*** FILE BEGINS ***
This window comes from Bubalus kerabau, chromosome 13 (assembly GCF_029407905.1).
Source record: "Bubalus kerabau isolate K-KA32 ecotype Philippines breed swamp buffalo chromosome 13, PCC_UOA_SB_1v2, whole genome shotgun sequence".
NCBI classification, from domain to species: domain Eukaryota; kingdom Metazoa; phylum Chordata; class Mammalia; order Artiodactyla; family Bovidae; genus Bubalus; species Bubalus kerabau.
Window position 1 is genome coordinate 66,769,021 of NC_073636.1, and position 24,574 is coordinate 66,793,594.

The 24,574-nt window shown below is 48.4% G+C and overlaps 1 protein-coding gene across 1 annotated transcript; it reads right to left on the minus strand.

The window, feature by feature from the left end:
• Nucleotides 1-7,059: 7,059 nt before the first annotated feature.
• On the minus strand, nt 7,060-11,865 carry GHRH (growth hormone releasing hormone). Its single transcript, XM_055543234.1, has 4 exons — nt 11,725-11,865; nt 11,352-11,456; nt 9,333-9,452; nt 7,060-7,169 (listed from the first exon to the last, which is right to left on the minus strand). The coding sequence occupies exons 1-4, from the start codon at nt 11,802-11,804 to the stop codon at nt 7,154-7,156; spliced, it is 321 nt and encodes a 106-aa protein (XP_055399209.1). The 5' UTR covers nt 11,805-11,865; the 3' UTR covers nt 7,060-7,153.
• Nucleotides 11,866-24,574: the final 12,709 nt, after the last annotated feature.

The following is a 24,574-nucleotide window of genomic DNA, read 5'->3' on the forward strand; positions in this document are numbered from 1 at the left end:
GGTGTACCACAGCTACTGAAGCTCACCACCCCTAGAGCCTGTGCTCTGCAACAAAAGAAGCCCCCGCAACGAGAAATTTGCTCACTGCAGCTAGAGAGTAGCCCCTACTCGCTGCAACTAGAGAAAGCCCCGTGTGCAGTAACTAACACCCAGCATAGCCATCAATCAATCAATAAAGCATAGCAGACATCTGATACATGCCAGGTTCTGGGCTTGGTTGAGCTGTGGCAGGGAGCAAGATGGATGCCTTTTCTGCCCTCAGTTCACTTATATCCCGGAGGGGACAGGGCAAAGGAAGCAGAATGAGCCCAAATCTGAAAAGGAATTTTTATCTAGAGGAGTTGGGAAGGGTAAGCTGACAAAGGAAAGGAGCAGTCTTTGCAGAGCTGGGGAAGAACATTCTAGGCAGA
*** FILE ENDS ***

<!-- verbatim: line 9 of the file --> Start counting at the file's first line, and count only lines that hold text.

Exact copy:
• Nucleotides 11,866-24,574: the final 12,709 nt, after the last annotated feature.